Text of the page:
Latest news

Brownback says Kansas will spend $10 million for at-risk mentally ill

Gov. Sam Brownback — prompted in part by December’s massacre at Sandy Hook Elementary School — said his administration will spend $10 million to treat Kansas’ most serious cases of mental illness.

At a news conference Thursday in Kansas City, Kan., the Republican said improving treatment for the most at-risk mental health patients will be an immediate step to try to prevent tragedies like that in Newtown, Conn., where 26 students and teachers were murdered, and in Columbine, Colo., where 12 high school students and one teacher died in a shooting rampage.

“We haven’t made much progress since Columbine in getting at these shocking types of cases,” Brownback said. “What we’re picking here is a piece I think we can move forward on.”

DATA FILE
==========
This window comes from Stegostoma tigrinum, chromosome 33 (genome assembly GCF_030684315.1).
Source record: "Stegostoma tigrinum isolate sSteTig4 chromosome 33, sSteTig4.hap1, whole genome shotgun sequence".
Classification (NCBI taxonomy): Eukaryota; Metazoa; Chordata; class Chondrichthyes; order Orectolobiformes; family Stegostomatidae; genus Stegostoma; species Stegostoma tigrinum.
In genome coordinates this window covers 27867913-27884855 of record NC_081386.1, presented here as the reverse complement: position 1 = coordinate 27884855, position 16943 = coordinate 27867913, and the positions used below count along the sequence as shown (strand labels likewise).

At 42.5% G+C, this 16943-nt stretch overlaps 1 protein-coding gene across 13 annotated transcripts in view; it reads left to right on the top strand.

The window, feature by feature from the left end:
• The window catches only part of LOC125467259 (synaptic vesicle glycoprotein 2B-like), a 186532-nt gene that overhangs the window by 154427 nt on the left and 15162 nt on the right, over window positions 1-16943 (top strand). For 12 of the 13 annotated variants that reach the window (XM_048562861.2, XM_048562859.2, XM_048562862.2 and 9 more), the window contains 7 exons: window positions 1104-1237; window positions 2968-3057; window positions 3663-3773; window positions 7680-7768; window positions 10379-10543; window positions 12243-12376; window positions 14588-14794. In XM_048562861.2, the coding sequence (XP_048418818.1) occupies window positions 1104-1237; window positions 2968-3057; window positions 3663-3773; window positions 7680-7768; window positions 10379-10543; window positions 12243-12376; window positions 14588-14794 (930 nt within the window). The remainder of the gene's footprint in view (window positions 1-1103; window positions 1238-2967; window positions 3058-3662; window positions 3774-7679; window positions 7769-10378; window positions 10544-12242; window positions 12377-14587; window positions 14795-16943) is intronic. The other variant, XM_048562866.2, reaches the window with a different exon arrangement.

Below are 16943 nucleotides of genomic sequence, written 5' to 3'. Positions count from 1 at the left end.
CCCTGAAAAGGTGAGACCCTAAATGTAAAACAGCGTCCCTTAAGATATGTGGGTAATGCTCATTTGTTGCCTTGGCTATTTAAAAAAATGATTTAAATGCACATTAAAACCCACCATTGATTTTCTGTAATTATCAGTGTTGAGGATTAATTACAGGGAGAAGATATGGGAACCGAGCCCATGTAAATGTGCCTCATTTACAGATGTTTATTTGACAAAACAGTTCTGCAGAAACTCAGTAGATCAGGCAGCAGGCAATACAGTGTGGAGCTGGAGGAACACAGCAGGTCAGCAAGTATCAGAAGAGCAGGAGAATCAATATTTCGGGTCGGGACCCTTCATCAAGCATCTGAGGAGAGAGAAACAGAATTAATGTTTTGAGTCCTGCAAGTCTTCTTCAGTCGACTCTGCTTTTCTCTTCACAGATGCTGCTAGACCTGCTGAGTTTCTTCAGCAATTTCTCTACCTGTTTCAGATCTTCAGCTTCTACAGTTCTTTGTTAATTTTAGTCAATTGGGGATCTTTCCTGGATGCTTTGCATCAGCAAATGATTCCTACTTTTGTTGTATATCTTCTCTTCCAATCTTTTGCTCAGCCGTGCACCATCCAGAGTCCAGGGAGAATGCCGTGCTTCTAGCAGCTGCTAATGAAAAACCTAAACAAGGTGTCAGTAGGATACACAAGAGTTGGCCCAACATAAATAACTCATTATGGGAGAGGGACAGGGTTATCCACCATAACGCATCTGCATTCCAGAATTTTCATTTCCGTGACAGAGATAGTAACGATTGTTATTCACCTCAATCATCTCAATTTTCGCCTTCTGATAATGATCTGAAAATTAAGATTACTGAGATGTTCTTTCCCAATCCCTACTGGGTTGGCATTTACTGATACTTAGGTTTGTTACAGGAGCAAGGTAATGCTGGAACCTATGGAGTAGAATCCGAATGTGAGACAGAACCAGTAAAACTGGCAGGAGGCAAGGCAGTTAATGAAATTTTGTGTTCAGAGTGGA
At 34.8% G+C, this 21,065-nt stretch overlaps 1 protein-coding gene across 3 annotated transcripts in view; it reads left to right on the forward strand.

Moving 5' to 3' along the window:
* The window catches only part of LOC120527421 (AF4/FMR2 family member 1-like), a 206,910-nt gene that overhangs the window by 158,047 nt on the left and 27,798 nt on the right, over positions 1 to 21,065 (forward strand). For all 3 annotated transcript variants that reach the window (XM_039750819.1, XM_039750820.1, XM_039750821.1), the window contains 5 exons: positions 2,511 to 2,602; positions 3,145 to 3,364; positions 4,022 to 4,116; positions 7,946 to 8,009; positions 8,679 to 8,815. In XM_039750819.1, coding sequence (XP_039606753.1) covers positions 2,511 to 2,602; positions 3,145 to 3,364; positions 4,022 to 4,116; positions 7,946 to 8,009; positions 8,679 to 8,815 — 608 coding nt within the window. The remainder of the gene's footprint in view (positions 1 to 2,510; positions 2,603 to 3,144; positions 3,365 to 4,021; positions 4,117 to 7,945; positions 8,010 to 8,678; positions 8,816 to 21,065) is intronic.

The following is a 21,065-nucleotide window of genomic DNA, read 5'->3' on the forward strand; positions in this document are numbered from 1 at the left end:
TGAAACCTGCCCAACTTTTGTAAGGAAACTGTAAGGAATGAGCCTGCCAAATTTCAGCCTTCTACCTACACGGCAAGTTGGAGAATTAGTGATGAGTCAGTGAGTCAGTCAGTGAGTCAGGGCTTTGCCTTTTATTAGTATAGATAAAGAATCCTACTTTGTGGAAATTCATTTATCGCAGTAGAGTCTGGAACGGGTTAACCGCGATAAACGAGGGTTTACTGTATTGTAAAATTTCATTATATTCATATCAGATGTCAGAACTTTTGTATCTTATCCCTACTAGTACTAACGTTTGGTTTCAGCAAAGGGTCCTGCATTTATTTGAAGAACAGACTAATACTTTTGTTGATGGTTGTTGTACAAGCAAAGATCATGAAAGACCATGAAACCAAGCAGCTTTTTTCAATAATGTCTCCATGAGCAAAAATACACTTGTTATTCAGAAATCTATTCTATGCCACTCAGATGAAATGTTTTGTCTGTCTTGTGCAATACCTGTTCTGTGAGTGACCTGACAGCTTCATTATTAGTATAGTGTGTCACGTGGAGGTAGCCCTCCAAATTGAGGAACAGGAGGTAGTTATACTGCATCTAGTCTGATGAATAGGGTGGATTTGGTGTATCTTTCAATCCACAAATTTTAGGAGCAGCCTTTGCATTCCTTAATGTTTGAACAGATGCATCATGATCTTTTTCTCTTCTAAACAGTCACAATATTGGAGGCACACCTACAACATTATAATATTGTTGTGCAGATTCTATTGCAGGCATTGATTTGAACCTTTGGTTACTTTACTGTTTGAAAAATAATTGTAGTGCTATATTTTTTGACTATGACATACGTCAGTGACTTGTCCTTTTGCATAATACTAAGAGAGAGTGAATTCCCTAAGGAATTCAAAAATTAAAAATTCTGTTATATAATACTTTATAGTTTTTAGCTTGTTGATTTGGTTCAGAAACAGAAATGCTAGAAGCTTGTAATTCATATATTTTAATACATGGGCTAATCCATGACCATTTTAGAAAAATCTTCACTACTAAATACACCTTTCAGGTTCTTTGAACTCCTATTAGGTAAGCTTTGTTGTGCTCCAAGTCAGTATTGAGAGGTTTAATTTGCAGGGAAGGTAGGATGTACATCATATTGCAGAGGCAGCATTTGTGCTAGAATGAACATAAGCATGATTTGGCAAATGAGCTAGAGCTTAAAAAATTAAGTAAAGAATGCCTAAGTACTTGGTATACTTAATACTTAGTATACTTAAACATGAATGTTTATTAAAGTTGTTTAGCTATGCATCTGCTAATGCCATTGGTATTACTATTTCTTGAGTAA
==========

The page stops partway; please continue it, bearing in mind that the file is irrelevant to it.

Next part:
Other potential solutions, like limiting access to guns or changing violent cultural images, will be more difficult, he said.

His initiative will steer money to what Brownback called the most at-risk and challenging mental health patients, designed to meet their particular treatment needs. It won’t deal with the mentally ill who are receiving services through Medicaid.

Most of the $10 million will be directed to the state’s 27 community mental health centers, as well as to a series of mental health “hubs” where more intense counseling and case management practices can be pursued.

The grants will be based on performance and results, Brownback said.

“What the governor is saying is, let’s stabilize the system, get a new focus, and then let’s go from there,” said Michael Hammond, executive director of the Association of Community Mental Health Centers of Kansas.

The program will last for a year.

The proposed expansion of Medicaid under the Affordable Care Act would provide coverage for thousands of uninsured or underinsured mental health patients, but the governor said he is still thinking about whether to support that proposal.

Brownback said he will also form a task force to examine the state’s mental health system and recommend improvements.